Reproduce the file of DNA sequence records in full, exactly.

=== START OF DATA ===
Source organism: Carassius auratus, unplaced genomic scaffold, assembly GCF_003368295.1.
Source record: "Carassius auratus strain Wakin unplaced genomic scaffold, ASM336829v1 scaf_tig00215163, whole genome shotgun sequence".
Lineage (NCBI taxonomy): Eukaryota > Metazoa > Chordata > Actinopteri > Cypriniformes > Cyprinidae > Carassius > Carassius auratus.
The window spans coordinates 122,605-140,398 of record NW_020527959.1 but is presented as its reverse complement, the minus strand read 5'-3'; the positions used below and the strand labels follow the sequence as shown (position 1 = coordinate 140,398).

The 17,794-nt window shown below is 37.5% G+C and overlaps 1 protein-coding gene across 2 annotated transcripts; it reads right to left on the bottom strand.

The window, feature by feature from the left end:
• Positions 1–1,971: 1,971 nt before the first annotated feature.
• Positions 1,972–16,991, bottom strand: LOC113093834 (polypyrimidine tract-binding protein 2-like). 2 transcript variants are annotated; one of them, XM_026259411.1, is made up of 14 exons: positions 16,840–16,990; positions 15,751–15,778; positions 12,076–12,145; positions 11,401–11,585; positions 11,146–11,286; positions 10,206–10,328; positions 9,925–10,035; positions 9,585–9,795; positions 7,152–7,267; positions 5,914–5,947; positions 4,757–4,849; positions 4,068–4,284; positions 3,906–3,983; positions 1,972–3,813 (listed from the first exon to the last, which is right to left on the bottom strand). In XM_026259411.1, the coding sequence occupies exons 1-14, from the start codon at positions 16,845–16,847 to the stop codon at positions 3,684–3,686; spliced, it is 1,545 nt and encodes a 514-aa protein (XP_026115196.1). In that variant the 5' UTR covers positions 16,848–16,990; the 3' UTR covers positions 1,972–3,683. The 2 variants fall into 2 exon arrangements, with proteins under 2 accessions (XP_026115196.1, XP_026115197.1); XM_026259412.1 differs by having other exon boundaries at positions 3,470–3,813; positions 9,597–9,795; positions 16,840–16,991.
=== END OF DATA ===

Source organism: Carassius auratus, unplaced genomic scaffold, assembly GCF_003368295.1.
Source record: "Carassius auratus strain Wakin unplaced genomic scaffold, ASM336829v1 scaf_tig00215163, whole genome shotgun sequence".
Lineage (NCBI taxonomy): Eukaryota > Metazoa > Chordata > Actinopteri > Cypriniformes > Cyprinidae > Carassius > Carassius auratus.
The window spans coordinates 122,605-140,398 of record NW_020527959.1 but is presented as its reverse complement, the minus strand read 5'-3'; the positions used below and the strand labels follow the sequence as shown (position 1 = coordinate 140,398).

The 17,794-nt window shown below is 37.5% G+C and overlaps 1 protein-coding gene across 2 annotated transcripts; it reads right to left on the bottom strand.

The window, feature by feature from the left end:
• Positions 1–1,971: 1,971 nt before the first annotated feature.
• Positions 1,972–16,991, bottom strand: LOC113093834 (polypyrimidine tract-binding protein 2-like). 2 transcript variants are annotated; one of them, XM_026259411.1, is made up of 14 exons: positions 16,840–16,990; positions 15,751–15,778; positions 12,076–12,145; positions 11,401–11,585; positions 11,146–11,286; positions 10,206–10,328; positions 9,925–10,035; positions 9,585–9,795; positions 7,152–7,267; positions 5,914–5,947; positions 4,757–4,849; positions 4,068–4,284; positions 3,906–3,983; positions 1,972–3,813 (listed from the first exon to the last, which is right to left on the bottom strand). In XM_026259411.1, the coding sequence occupies exons 1-14, from the start codon at positions 16,845–16,847 to the stop codon at positions 3,684–3,686; spliced, it is 1,545 nt and encodes a 514-aa protein (XP_026115196.1). In that variant the 5' UTR covers positions 16,848–16,990; the 3' UTR covers positions 1,972–3,683. The 2 variants fall into 2 exon arrangements, with proteins under 2 accessions (XP_026115196.1, XP_026115197.1); XM_026259412.1 differs by having other exon boundaries at positions 3,470–3,813; positions 9,597–9,795; positions 16,840–16,991.